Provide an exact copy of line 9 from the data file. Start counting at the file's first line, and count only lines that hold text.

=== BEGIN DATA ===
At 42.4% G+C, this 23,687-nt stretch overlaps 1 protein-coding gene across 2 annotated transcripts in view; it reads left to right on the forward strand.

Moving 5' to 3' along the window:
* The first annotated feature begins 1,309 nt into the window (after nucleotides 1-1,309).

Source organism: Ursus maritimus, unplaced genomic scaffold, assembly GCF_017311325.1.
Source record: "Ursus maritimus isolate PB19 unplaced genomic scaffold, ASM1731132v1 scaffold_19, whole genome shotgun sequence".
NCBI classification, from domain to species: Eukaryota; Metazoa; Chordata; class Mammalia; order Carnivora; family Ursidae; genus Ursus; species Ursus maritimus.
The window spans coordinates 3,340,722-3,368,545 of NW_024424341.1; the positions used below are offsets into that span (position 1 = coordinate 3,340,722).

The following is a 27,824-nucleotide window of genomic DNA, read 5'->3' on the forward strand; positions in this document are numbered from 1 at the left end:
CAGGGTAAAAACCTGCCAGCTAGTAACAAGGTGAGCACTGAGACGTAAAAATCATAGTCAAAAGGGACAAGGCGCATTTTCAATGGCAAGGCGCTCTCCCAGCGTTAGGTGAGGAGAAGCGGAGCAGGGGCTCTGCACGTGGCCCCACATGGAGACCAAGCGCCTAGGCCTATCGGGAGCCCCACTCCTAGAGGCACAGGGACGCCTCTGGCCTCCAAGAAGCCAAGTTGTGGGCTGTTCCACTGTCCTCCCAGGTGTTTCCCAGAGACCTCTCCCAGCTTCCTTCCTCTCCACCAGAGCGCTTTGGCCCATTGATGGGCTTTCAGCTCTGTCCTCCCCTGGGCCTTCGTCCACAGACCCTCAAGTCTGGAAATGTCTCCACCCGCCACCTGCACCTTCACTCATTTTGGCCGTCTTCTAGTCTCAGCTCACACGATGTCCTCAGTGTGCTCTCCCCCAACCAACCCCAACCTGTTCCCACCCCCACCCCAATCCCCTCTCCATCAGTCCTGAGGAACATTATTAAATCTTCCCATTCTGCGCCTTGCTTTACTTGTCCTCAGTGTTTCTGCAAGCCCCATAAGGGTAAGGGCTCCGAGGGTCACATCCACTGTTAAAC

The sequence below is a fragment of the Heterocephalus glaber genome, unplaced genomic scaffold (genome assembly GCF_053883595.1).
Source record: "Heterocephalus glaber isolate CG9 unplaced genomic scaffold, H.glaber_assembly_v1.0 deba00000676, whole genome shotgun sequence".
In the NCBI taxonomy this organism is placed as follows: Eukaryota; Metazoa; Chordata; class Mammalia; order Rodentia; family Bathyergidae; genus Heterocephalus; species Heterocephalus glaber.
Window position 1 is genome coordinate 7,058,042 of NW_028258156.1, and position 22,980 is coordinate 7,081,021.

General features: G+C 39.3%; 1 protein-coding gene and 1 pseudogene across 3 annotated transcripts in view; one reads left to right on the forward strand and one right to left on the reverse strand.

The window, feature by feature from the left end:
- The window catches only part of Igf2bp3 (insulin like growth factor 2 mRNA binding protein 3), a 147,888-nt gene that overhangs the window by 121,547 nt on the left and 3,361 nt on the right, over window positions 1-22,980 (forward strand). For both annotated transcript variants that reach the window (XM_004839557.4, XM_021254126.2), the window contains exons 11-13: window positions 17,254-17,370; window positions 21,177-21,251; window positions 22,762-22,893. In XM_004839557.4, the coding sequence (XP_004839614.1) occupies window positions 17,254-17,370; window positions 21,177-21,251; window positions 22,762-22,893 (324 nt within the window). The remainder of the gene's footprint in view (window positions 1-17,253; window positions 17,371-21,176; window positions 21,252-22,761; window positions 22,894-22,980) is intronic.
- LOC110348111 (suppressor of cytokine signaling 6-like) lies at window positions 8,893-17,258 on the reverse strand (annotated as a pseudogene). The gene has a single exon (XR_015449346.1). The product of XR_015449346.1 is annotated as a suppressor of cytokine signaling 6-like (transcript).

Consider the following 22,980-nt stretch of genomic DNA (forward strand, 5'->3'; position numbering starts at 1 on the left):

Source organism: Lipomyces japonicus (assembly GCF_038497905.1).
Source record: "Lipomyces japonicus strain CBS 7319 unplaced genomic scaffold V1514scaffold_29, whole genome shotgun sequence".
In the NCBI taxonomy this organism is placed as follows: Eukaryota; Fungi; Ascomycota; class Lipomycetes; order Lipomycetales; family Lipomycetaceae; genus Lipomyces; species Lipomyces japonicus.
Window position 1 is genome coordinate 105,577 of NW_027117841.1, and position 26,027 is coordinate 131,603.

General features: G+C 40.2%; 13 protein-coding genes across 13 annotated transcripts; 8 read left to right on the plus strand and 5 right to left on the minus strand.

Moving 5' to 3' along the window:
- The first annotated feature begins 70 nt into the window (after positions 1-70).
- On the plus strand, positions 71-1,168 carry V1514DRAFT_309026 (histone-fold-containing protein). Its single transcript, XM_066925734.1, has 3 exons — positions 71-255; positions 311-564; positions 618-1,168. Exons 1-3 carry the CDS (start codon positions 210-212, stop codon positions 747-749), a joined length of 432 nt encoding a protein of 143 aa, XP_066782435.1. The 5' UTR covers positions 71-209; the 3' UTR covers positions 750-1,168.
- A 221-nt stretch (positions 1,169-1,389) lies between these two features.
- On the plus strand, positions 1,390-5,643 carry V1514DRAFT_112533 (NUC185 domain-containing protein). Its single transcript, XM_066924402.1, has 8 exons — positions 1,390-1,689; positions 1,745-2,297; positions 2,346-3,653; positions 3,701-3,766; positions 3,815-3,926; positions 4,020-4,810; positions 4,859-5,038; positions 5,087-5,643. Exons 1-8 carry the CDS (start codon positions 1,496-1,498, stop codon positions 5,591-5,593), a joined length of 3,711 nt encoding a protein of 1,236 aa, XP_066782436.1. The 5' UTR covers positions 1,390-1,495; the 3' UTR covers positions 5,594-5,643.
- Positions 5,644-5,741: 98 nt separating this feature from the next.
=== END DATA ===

CAGGGTAAAAACCTGCCAGCTAGTAACAAGGTGAGCACTGAGACGTAAAAATCATAGTCAAAAGGGACAAGGCGCATTTTCAATGGCAAGGCGCTCTCCCAGCGTTAGGTGAGGAGAAGCGGAGCAGGGGCTCTGCACGTGGCCCCACATGGAGACCAAGCGCCTAGGCCTATCGGGAGCCCCACTCCTAGAGGCACAGGGACGCCTCTGGCCTCCAAGAAGCCAAGTTGTGGGCTGTTCCACTGTCCTCCCAGGTGTTTCCCAGAGACCTCTCCCAGCTTCCTTCCTCTCCACCAGAGCGCTTTGGCCCATTGATGGGCTTTCAGCTCTGTCCTCCCCTGGGCCTTCGTCCACAGACCCTCAAGTCTGGAAATGTCTCCACCCGCCACCTGCACCTTCACTCATTTTGGCCGTCTTCTAGTCTCAGCTCACACGATGTCCTCAGTGTGCTCTCCCCCAACCAACCCCAACCTGTTCCCACCCCCACCCCAATCCCCTCTCCATCAGTCCTGAGGAACATTATTAAATCTTCCCATTCTGCGCCTTGCTTTACTTGTCCTCAGTGTTTCTGCAAGCCCCATAAGGGTAAGGGCTCCGAGGGTCACATCCACTGTTAAAC